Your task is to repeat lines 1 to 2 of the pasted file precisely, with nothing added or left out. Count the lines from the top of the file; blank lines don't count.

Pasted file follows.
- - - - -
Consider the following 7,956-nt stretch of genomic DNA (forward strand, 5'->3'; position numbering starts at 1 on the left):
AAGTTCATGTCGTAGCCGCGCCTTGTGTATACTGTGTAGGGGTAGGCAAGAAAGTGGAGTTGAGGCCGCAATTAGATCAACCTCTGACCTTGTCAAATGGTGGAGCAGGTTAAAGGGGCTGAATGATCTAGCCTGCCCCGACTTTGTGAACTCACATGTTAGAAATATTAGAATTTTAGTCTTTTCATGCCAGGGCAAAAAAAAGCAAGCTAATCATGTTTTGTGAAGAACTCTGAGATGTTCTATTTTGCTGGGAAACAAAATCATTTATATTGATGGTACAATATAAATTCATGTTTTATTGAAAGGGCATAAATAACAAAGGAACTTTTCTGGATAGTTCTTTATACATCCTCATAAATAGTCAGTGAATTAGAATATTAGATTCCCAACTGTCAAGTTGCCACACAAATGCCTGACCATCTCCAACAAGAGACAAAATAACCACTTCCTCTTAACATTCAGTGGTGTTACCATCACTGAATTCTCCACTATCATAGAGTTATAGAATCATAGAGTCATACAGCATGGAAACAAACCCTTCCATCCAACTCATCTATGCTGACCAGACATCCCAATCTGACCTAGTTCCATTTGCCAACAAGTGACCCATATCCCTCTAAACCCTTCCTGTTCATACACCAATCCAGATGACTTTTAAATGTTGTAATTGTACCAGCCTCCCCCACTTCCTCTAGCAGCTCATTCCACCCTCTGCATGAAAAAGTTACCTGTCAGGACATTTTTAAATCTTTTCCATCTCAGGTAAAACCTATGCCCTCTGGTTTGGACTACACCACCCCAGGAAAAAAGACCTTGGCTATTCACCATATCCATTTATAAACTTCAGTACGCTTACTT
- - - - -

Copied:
Consider the following 7,956-nt stretch of genomic DNA (forward strand, 5'->3'; position numbering starts at 1 on the left):
AAGTTCATGTCGTAGCCGCGCCTTGTGTATACTGTGTAGGGGTAGGCAAGAAAGTGGAGTTGAGGCCGCAATTAGATCAACCTCTGACCTTGTCAAATGGTGGAGCAGGTTAAAGGGGCTGAATGATCTAGCCTGCCCCGACTTTGTGAACTCACATGTTAGAAATATTAGAATTTTAGTCTTTTCATGCCAGGGCAAAAAAAAGCAAGCTAATCATGTTTTGTGAAGAACTCTGAGATGTTCTATTTTGCTGGGAAACAAAATCATTTATATTGATGGTACAATATAAATTCATGTTTTATTGAAAGGGCATAAATAACAAAGGAACTTTTCTGGATAGTTCTTTATACATCCTCATAAATAGTCAGTGAATTAGAATATTAGATTCCCAACTGTCAAGTTGCCACACAAATGCCTGACCATCTCCAACAAGAGACAAAATAACCACTTCCTCTTAACATTCAGTGGTGTTACCATCACTGAATTCTCCACTATCATAGAGTTATAGAATCATAGAGTCATACAGCATGGAAACAAACCCTTCCATCCAACTCATCTATGCTGACCAGACATCCCAATCTGACCTAGTTCCATTTGCCAACAAGTGACCCATATCCCTCTAAACCCTTCCTGTTCATACACCAATCCAGATGACTTTTAAATGTTGTAATTGTACCAGCCTCCCCCACTTCCTCTAGCAGCTCATTCCACCCTCTGCATGAAAAAGTTACCTGTCAGGACATTTTTAAATCTTTTCCATCTCAGGTAAAACCTATGCCCTCTGGTTTGGACTACACCACCCCAGGAAAAAAGACCTTGGCTATTCACCATATCCATTTATAAACTTCAGTACGCTTACTT